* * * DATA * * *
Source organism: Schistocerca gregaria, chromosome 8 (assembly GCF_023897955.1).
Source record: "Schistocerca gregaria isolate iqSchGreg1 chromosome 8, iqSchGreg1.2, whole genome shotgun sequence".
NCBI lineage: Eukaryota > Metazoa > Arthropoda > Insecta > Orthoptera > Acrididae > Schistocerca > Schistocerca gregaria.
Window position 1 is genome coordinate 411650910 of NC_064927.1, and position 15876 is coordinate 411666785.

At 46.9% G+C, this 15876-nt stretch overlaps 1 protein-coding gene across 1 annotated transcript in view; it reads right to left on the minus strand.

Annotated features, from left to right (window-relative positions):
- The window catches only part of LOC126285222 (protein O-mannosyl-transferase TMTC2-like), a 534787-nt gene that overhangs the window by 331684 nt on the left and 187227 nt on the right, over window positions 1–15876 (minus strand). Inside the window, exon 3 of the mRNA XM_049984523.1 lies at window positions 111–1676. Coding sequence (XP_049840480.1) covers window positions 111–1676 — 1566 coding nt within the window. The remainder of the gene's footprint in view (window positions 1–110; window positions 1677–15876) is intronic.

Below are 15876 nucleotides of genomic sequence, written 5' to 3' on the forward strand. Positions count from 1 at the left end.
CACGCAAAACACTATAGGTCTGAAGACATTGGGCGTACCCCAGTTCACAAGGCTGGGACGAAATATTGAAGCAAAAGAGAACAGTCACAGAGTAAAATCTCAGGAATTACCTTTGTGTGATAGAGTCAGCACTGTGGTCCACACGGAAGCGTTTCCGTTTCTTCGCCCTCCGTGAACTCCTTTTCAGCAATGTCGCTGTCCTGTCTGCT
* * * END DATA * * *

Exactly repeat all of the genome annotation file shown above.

Source organism: Schistocerca gregaria, chromosome 8 (assembly GCF_023897955.1).
Source record: "Schistocerca gregaria isolate iqSchGreg1 chromosome 8, iqSchGreg1.2, whole genome shotgun sequence".
NCBI lineage: Eukaryota > Metazoa > Arthropoda > Insecta > Orthoptera > Acrididae > Schistocerca > Schistocerca gregaria.
Window position 1 is genome coordinate 411650910 of NC_064927.1, and position 15876 is coordinate 411666785.

At 46.9% G+C, this 15876-nt stretch overlaps 1 protein-coding gene across 1 annotated transcript in view; it reads right to left on the minus strand.

Annotated features, from left to right (window-relative positions):
- The window catches only part of LOC126285222 (protein O-mannosyl-transferase TMTC2-like), a 534787-nt gene that overhangs the window by 331684 nt on the left and 187227 nt on the right, over window positions 1–15876 (minus strand). Inside the window, exon 3 of the mRNA XM_049984523.1 lies at window positions 111–1676. Coding sequence (XP_049840480.1) covers window positions 111–1676 — 1566 coding nt within the window. The remainder of the gene's footprint in view (window positions 1–110; window positions 1677–15876) is intronic.

Below are 15876 nucleotides of genomic sequence, written 5' to 3' on the forward strand. Positions count from 1 at the left end.
CACGCAAAACACTATAGGTCTGAAGACATTGGGCGTACCCCAGTTCACAAGGCTGGGACGAAATATTGAAGCAAAAGAGAACAGTCACAGAGTAAAATCTCAGGAATTACCTTTGTGTGATAGAGTCAGCACTGTGGTCCACACGGAAGCGTTTCCGTTTCTTCGCCCTCCGTGAACTCCTTTTCAGCAATGTCGCTGTCCTGTCTGCT